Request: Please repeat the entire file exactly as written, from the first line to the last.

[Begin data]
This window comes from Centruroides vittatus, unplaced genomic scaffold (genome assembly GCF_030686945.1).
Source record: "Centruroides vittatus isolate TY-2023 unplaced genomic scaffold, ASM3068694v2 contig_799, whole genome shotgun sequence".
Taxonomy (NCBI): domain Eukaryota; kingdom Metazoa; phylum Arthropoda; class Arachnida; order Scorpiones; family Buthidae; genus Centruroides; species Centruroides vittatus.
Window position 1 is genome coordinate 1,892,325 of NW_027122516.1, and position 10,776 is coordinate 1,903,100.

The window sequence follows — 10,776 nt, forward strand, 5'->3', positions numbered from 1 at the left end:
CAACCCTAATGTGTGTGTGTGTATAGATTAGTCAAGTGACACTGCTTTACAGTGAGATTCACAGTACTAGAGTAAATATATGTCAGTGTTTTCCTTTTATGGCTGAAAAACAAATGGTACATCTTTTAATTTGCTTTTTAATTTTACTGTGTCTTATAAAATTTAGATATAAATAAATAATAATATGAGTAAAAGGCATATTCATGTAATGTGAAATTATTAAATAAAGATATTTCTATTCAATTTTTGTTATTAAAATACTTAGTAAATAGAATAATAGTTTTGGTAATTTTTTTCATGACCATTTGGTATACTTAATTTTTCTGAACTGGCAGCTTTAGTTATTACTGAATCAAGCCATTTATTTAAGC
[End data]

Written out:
This window comes from Centruroides vittatus, unplaced genomic scaffold (genome assembly GCF_030686945.1).
Source record: "Centruroides vittatus isolate TY-2023 unplaced genomic scaffold, ASM3068694v2 contig_799, whole genome shotgun sequence".
Taxonomy (NCBI): domain Eukaryota; kingdom Metazoa; phylum Arthropoda; class Arachnida; order Scorpiones; family Buthidae; genus Centruroides; species Centruroides vittatus.
Window position 1 is genome coordinate 1,892,325 of NW_027122516.1, and position 10,776 is coordinate 1,903,100.

The window sequence follows — 10,776 nt, forward strand, 5'->3', positions numbered from 1 at the left end:
CAACCCTAATGTGTGTGTGTGTATAGATTAGTCAAGTGACACTGCTTTACAGTGAGATTCACAGTACTAGAGTAAATATATGTCAGTGTTTTCCTTTTATGGCTGAAAAACAAATGGTACATCTTTTAATTTGCTTTTTAATTTTACTGTGTCTTATAAAATTTAGATATAAATAAATAATAATATGAGTAAAAGGCATATTCATGTAATGTGAAATTATTAAATAAAGATATTTCTATTCAATTTTTGTTATTAAAATACTTAGTAAATAGAATAATAGTTTTGGTAATTTTTTTCATGACCATTTGGTATACTTAATTTTTCTGAACTGGCAGCTTTAGTTATTACTGAATCAAGCCATTTATTTAAGC